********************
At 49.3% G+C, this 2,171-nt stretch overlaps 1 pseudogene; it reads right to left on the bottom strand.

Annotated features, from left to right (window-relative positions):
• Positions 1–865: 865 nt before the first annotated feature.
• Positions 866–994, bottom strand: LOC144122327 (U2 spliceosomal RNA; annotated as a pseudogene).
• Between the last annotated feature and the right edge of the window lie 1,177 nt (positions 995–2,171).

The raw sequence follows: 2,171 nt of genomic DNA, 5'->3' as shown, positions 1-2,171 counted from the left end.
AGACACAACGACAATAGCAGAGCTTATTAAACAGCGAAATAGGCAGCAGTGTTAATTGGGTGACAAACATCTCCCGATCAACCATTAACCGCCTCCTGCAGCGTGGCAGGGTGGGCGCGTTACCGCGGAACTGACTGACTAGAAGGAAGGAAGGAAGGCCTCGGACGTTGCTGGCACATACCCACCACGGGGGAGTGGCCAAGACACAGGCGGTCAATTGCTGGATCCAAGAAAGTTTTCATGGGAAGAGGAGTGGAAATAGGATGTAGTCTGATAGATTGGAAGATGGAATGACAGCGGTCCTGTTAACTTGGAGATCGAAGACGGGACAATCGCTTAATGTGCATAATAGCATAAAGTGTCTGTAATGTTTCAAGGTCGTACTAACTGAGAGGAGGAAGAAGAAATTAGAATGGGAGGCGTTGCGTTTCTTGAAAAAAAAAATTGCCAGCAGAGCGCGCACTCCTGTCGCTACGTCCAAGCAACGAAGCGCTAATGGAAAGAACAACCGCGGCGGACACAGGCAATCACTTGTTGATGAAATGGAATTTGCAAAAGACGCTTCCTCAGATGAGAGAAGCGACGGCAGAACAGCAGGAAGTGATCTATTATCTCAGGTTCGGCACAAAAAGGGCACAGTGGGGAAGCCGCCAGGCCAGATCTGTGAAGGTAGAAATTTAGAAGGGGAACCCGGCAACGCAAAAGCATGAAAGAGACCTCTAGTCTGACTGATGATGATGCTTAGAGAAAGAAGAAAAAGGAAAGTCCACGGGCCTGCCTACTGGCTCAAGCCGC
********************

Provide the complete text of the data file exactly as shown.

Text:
At 49.3% G+C, this 2,171-nt stretch overlaps 1 pseudogene; it reads right to left on the bottom strand.

Annotated features, from left to right (window-relative positions):
• Positions 1–865: 865 nt before the first annotated feature.
• Positions 866–994, bottom strand: LOC144122327 (U2 spliceosomal RNA; annotated as a pseudogene).
• Between the last annotated feature and the right edge of the window lie 1,177 nt (positions 995–2,171).

The raw sequence follows: 2,171 nt of genomic DNA, 5'->3' as shown, positions 1-2,171 counted from the left end.
AGACACAACGACAATAGCAGAGCTTATTAAACAGCGAAATAGGCAGCAGTGTTAATTGGGTGACAAACATCTCCCGATCAACCATTAACCGCCTCCTGCAGCGTGGCAGGGTGGGCGCGTTACCGCGGAACTGACTGACTAGAAGGAAGGAAGGAAGGCCTCGGACGTTGCTGGCACATACCCACCACGGGGGAGTGGCCAAGACACAGGCGGTCAATTGCTGGATCCAAGAAAGTTTTCATGGGAAGAGGAGTGGAAATAGGATGTAGTCTGATAGATTGGAAGATGGAATGACAGCGGTCCTGTTAACTTGGAGATCGAAGACGGGACAATCGCTTAATGTGCATAATAGCATAAAGTGTCTGTAATGTTTCAAGGTCGTACTAACTGAGAGGAGGAAGAAGAAATTAGAATGGGAGGCGTTGCGTTTCTTGAAAAAAAAAATTGCCAGCAGAGCGCGCACTCCTGTCGCTACGTCCAAGCAACGAAGCGCTAATGGAAAGAACAACCGCGGCGGACACAGGCAATCACTTGTTGATGAAATGGAATTTGCAAAAGACGCTTCCTCAGATGAGAGAAGCGACGGCAGAACAGCAGGAAGTGATCTATTATCTCAGGTTCGGCACAAAAAGGGCACAGTGGGGAAGCCGCCAGGCCAGATCTGTGAAGGTAGAAATTTAGAAGGGGAACCCGGCAACGCAAAAGCATGAAAGAGACCTCTAGTCTGACTGATGATGATGCTTAGAGAAAGAAGAAAAAGGAAAGTCCACGGGCCTGCCTACTGGCTCAAGCCGC